Zoom Link: https://us02web.zoom.us/j/84526659736?pwd=c2tjRTVlWnc5bnp0U2htR3Jra0FjZz09
Meeting ID: 845 2665 9736
The Meaning Group will meet online on Friday, March 19, 1-2pm. We will be discussing the paper “Gender in Conditionals” by Fabio del Prete and Sandro Zucchi (Linguistics and Philosophy 2020). For login information, see the email announcement or contact Stefan Kaufmann.
The Meaning Group will meet online on February 26, 1-2pm. Éno Agolli will present his recent work.
Standardly, proper names are taken to be rigid designators, while definite descriptions are taken to be flaccid designators. This is due to the contrast between 1, which is unambiguously false, and 2, which can receive a true (de re) reading.
- Joe Biden might not have been Joe Biden.
- The President of the U.S. in 2021 might not have been the President of the U.S. in 2021.
However, the standard story has neglected the full range of data. The modal operators involved in these sentences are plausibly metaphysical. When we turn to epistemic modals, it seems that the equivalent constructions yield unambiguously false readings for both names and definite descriptions:
- Joe Biden might not be Joe Biden.
- The President of the U.S. in 2021 might not be the President of the U.S. in 2021.
To complicate the situation, sentences like 5 below show that at least some names cannot be rigid, for if all names were rigid, then the sentence should come out necessarily false, though it isn’t:
- Elon Musk might be Satoshi Nakamoto, but then (again) Elon musk might not be Satoshi Nakamoto.
In this presentation, I aim to offer a semantic story that accommodates all of these data. One such account exists (Ninan, 2019), but relies heavily on the dynamic semantics account of epistemic modality to yield the right predictions. I attempt a static account instead. The static account I favor requires two-dimensional semantics, but the true innovation consists in re-imagining how variables work in the semantic framework. I argue that the right predictions are delivered on the assumption that variables do not range over individuals, but rather over two dimensional individual concepts. Questions are raised as to the philosophical consequences of this formal move, quantification, and singular terms under iterated modalities.
Zoom information will be sent by email and can be obtained from Stefan Kaufmann.
The Meaning Group will meet online on February 26, 1-2pm. Ahmad Jabbar will present his recent work on expressivist communication
At a level of idealization, we communicate with each other to find out what the world is like. Normative sentences (e.g. ‘Tax evasion is wrong’), Expressivists believe, are such that they don’t describe the world. A question (Q1) arises: what purpose does normative talk serve then? It seems like rational activity, and resembles descriptive talk; we assert normative claims, debate about them, etc. Recently, Perez-Carballo and Santorio (2016) have provided an answer to (Q1), which helps build a model of normative communication in analogy with the Stalnakerian model for descriptive communication. I present a few formal challenges for this approach.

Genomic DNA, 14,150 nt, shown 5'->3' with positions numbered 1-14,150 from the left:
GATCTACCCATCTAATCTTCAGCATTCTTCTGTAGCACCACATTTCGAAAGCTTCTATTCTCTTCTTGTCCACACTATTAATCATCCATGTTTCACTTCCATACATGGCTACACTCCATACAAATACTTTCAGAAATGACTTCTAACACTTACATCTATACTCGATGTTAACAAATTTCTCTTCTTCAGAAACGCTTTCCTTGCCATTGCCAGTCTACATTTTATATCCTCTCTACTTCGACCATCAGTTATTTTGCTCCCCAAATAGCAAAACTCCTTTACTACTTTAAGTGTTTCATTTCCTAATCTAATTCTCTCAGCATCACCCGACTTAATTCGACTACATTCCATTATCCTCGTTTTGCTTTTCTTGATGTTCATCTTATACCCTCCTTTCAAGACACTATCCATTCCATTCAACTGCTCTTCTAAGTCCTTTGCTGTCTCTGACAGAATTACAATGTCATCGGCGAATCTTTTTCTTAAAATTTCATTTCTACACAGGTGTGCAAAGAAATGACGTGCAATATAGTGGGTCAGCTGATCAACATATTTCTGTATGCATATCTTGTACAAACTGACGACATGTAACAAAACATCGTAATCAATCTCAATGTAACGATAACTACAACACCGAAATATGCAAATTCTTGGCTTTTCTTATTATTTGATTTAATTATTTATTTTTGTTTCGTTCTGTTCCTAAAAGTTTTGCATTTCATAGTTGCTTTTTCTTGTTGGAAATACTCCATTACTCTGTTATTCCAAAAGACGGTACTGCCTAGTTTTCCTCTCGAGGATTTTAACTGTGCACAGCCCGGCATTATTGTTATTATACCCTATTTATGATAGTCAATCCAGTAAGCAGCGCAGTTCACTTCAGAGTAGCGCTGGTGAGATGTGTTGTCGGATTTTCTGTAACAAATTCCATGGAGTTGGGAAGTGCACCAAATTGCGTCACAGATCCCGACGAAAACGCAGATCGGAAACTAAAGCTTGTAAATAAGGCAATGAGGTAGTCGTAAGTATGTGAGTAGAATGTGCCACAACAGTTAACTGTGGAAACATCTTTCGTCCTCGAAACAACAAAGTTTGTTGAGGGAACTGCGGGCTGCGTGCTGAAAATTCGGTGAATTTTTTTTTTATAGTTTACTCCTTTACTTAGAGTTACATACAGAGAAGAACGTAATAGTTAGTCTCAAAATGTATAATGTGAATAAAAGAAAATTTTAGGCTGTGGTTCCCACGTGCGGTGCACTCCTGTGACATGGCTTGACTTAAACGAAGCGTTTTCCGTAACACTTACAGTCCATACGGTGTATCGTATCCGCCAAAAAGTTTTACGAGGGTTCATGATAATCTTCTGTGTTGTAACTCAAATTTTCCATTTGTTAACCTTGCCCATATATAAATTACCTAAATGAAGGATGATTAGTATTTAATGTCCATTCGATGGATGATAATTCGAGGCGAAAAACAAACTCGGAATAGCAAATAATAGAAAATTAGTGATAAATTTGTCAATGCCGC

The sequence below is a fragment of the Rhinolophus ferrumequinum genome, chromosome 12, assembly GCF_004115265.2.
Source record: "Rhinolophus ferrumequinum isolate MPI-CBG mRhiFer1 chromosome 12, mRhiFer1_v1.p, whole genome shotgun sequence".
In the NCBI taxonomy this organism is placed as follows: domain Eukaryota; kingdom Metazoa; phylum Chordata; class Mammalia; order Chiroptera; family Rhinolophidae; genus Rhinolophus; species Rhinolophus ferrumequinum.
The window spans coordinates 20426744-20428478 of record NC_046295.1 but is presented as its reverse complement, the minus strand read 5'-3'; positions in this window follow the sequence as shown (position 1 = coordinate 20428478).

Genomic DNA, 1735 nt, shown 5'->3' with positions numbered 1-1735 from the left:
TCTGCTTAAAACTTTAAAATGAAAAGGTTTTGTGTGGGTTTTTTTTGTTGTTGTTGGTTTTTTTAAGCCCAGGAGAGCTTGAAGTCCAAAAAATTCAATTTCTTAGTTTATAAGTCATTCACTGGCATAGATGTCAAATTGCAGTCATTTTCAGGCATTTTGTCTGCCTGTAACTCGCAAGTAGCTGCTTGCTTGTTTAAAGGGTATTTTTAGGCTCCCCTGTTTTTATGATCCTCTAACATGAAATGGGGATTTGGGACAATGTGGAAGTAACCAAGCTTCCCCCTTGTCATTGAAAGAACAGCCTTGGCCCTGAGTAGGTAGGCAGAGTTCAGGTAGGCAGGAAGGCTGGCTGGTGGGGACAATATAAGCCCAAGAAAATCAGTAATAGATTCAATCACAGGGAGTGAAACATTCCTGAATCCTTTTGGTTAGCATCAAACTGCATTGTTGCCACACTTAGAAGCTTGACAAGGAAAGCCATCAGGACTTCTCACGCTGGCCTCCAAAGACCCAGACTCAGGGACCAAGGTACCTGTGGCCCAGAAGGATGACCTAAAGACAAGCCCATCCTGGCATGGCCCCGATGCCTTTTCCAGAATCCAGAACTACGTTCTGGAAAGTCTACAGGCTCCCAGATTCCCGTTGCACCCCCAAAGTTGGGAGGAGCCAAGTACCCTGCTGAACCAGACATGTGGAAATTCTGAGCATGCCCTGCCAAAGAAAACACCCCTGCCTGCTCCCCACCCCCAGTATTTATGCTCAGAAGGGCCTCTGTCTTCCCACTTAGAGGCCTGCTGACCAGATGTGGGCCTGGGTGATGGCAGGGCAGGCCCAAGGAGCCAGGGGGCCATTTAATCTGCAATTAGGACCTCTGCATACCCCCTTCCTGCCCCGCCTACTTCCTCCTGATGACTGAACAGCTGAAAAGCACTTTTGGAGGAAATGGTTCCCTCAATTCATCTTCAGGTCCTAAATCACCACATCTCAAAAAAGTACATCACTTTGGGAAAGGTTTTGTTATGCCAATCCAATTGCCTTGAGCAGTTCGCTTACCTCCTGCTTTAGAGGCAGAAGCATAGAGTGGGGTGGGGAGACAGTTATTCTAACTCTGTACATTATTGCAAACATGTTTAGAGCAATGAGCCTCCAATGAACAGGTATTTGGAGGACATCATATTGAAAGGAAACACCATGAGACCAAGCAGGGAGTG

Zoom information will be sent by email and can be obtained from Stefan Kaufmann.
The UConn Logic Colloquium will feature Nadine Theiler (UConn Linguistics Department) on Friday, 12/04/2020, at 2pm EST (online).
An Epistemic Bridge for Presupposition Projection in Questions
Semantic presuppositions are certain inferences associated with words or linguistic constructions. For example, if someone tells you that they “recently started doing yoga”, then this presupposes that they didn’t do yoga before.
A problem that has occupied semanticists for decades is how the presuppositions of a complex sentence can be computed from the presuppositions of its parts. Another way of putting this problem is, how do presuppositions project in various environments?
In this talk, I will discuss presupposition projection in one particular linguistic environment, namely in questions, arguing that it should be treated pragmatically. I will motivate a generalized version of Stalnaker’s bridge principle and show that it makes correct predictions for a range of different interrogative forms and different question uses.
Please contact Marcus Rossberg for log-in information.
The Meaning Group will meet online on Friday, November 20, 3-4pm. Maggie Lee will be leading the discussion on the paper “Towards a theory of modal-temporal interaction” by Hotze Rullman and Lisa Matthewson (Language 94, pages 281-331).